Privatized Cities are Coming to Central America

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    Private City Model (Archive Photo)
    Privatization has struggled for many decades in Central America, but as regimes and dictators have lost power, and governmental bodies in Central America has failed to lift Central Americas from poverty, crime and corruption, and as more money flows into central America from venture capitalist taking advantage of Free Trade Agreements and opportunity of largest emerging market on the planet, privatization of entire cities may very well be the wave of the future.

    Central America and Latin America as a whole may be a perfect testing ground for Private Cities and it has already started.

    Honduras has just announced a radical free market plan to establish three privately run cities. This week, the government of Honduras signed an agreement with a US developer, MKG group to begin the construction of the cities. These cities will have their own governments, courts, laws, police forces and tax systems.

    The initially investment of $14m for construction of the first phase of the first city which is near Puerto Castilla on the Caribbean coast, will immediately create 5,000 jobs and the entire project is predicted to create 200,000 new jobs.

    In recent years, Honduras, pledged by violent crime, drug cartels, and other organized criminal elements has worked to diversify its economy to include exports of clothing and car parts and expand its product offering which was heavily focused on bananas and coffee.

    Experts across the globe predict we are going to see a privatization wave across America, looking at models that work like Hong Kong and Singapore; however, there is a great deal of concern on both sides of the isle. Hong Kong’s poverty, at one time was approximately on the same level as Africa but now it is one of the wealthiest cities on the planet.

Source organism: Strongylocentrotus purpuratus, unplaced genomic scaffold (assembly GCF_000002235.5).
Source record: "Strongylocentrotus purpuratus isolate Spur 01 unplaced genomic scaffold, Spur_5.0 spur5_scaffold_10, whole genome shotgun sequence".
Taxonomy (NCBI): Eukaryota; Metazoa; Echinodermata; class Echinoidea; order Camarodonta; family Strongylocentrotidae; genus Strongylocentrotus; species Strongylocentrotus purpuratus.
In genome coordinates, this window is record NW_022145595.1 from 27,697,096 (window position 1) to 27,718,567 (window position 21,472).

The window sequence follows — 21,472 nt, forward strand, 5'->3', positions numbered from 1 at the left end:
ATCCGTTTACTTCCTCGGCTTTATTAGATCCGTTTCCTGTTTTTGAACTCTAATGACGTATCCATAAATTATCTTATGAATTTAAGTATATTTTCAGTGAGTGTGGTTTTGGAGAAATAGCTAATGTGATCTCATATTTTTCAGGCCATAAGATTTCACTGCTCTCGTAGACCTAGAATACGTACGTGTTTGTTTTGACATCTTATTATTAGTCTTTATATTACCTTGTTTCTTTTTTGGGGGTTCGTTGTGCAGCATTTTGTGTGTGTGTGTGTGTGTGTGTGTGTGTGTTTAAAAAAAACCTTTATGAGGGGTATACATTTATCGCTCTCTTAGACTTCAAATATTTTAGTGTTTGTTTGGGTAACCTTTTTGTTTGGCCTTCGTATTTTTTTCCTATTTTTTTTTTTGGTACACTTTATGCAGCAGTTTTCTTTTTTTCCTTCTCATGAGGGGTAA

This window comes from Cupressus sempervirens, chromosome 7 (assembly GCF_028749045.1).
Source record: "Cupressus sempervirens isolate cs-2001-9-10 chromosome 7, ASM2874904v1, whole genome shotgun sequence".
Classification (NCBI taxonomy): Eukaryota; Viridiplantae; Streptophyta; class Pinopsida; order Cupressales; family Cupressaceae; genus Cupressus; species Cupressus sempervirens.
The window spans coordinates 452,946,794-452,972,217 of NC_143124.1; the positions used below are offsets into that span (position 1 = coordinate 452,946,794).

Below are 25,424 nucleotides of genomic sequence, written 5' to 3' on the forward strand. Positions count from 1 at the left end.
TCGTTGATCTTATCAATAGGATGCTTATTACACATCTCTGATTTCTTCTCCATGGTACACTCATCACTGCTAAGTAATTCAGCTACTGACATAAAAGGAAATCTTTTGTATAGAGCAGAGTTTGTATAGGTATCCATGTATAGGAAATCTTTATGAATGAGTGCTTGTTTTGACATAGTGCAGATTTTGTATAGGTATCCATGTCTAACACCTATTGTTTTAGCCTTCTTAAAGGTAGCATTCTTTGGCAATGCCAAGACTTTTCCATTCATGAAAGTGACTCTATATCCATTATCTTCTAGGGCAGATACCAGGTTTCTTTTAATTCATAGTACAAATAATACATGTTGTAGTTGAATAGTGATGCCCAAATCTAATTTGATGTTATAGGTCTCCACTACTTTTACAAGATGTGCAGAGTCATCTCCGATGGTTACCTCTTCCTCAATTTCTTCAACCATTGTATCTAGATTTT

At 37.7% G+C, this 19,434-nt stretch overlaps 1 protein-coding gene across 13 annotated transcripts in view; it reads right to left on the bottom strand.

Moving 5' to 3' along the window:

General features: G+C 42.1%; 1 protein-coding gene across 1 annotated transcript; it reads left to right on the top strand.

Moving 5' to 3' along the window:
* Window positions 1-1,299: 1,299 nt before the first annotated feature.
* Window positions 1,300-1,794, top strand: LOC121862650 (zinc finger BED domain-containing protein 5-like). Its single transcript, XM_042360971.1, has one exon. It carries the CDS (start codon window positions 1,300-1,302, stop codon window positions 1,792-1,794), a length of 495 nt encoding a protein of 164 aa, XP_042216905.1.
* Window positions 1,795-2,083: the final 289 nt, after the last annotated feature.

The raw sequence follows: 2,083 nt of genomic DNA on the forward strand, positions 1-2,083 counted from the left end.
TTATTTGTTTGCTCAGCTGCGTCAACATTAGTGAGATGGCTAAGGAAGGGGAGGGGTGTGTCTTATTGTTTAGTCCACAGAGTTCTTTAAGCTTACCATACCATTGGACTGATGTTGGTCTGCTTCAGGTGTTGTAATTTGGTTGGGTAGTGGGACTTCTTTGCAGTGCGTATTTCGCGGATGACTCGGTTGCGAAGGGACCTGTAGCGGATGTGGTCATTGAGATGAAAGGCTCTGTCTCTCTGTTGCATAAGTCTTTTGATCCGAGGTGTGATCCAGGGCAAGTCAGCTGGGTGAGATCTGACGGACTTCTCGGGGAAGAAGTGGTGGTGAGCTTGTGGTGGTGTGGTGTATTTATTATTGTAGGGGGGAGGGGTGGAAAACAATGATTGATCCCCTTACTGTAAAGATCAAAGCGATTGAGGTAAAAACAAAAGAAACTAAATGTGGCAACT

The default law for the Honduras Private Cities will be based on Texas state law, which has relatively few regulations, giving the corporation the greatest amount of flexibility.

    One of the biggest concerns is that a private city would make decisions based on the interest of the majority share holders, or owners as opposed to a city that has an elected government makes decisions based on the majority voters. The two will have very different outcomes, goals and policies.

    Some Left-wing Hondurans have filed a complaint in the Honduran Supreme Court, stating the project violates the constitution and treats national territory and people as a commodity.

    But the model, at least on the surface, looks promising. Consider a city where all the people living there apart from maybe some spouses, and children are employees of the “corporation” or the city; unemployment would be near 0%. Housing costs would not be at the mercy of national and/or international markets.

    There a large number of eyes on this project/experiment. The outcomes could potential change the way many Central American countries do business.

    Terrence Johnson

    The Costa Rica News (TCRN)
    San Jose Costa Rica

    Note: The views expressed in the article do necessarily reflect the views of TCRN

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